UK Project Management Roundup


By Miles Shepherd

Executive Advisor & International Correspondent

Salisbury, England, UK


As the euphoria of the summer of sport wanes, business in UK is getting back to normal.  While there is plenty to discuss on the success of the Olympics and the role project, programme and portfolio management played, the major stories now concern procurement and related processes.  Traditionally, Government procurement, especially in Defence, has been a focus for criticism even though it is rather like shooting fish in barrels.  However the whole process of Government procurement has become the focus of serious concern.  Beyond procurement troubles, there are also major problems facing the construction of new nuclear plants and the progress of a major merger is under threat.  So this month the focus of this report is on the West Coast Mainline Franchise, new nuclear contracts and the BAE/EADS merger.


Last month the results of the bidding battle between First Group, who run rail routes in the west of England, and Sir Richard Branson’s Virgin Group for the right to operate the lucrative West Coast Mainline franchise were announced.  Predictably, Branson complained bitterly that the contest was not fair, citing what he saw as biases that led to significant advantages to First Group.  In response, First Group stated that the bid conditions had been established 2 years ago and had not been challenged.

Just as the public was getting used to the idea of new operators running the franchise, the Transport Secretary has announced that the whole bid process is flawed and the contest will be re-run.  Furthermore, the process cost bidders as much as £15 million each to contest and the Government will refund this to all bidders.

The franchise is for the right to operate the West Coast Mainline for 15 years.  The duration of the franchise has been a bone of contention for years because there are powerful arguments for awarding longer term contracts, mainly so that any successful bidder has an incentive to invest significantly in rolling stock and other infrastructure needed to improve safety, reduce journey times and increase passenger carrying capacity.

However, long contract durations require accurate forecasting of passenger numbers and costs for the period in question.  Most project managers know that all cost estimates require careful assessments of the underlying assumptions; in this case, bidders would need to make assumptions concerning the growth of passenger numbers and growth in passenger numbers of a significantly longer period than most financial models operate…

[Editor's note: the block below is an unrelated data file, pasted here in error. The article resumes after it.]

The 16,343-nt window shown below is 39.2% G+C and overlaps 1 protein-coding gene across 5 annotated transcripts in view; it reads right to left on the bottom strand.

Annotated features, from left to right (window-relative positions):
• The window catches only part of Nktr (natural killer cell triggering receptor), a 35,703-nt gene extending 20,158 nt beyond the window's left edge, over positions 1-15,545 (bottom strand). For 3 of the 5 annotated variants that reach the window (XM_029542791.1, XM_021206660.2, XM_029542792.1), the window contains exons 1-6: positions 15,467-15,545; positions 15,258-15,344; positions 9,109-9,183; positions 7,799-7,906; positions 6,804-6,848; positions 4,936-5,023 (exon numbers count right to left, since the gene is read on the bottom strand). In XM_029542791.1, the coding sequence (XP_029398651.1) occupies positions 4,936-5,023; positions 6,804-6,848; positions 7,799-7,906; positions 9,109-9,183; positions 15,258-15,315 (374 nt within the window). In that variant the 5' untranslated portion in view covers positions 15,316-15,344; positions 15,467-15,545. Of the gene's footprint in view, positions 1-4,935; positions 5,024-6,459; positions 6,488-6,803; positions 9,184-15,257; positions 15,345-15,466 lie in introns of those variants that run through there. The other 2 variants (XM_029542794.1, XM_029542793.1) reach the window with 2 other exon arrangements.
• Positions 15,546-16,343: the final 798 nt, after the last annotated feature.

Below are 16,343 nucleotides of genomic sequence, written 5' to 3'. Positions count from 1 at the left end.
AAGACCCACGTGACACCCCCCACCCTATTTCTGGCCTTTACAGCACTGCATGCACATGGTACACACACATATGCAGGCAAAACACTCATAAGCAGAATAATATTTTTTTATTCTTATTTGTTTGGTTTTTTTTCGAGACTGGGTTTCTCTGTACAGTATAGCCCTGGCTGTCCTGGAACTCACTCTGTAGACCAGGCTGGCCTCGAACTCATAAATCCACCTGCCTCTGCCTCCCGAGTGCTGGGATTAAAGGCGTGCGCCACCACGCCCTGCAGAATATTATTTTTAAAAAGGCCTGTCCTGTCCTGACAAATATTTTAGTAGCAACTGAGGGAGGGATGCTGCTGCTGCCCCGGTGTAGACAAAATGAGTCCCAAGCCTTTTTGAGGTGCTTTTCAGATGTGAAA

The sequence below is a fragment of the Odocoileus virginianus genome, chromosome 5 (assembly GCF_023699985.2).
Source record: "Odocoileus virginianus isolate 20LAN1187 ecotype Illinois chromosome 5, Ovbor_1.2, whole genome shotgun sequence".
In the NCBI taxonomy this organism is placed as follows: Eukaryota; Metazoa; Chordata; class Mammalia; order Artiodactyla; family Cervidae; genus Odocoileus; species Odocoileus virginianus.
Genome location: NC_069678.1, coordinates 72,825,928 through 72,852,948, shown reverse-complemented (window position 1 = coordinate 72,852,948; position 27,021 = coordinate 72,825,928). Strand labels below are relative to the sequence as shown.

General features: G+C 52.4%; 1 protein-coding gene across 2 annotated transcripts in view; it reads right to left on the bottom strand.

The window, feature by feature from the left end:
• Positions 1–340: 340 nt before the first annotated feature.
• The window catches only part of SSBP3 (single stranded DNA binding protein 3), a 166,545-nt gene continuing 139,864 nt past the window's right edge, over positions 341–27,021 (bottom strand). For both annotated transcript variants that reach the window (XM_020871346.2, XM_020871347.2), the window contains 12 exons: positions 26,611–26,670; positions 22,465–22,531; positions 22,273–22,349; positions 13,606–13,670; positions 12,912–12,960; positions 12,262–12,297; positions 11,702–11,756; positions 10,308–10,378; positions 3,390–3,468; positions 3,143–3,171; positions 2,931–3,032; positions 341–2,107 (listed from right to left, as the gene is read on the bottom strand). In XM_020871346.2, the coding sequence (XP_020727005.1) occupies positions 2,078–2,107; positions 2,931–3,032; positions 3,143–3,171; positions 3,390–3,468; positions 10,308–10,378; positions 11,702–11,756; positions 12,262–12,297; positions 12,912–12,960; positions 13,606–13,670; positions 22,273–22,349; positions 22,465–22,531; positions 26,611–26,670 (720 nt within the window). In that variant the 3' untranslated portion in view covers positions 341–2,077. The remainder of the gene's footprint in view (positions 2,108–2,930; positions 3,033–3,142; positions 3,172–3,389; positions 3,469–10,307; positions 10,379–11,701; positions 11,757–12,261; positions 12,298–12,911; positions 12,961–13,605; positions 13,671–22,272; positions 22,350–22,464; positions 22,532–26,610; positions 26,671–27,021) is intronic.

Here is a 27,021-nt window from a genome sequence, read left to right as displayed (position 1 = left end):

To read entire report (click here)

About the Author


Salisbury, UK

Miles Shepherd is an executive editorial advisor and international correspondent for PM World in the United Kingdom. He is also managing director for MS Projects Ltd, a consulting company supporting various UK Government agencies, nuclear industry organisations and other businesses.  Miles has over 30 years’ experience on a variety of projects in UK, Eastern Europe and Russia.  His PM experience includes defence, major IT projects, decommissioning of nuclear reactors, nuclear security, rail and business projects for the UK Government and EU.   Past Chair and Fellow of the Association for Project Management (APM), Miles is also past president and chair of the International Project Management Association (IPMA).  He is currently the Chair of the ISO committees that are developing new ISO 21500 Guidelines for Project Management and for Program/Portfolio Management.  He was involved in setting up APM’s team developing guidelines for project management oversight and governance.  Miles is based in Salisbury, England and can be contacted at [email protected].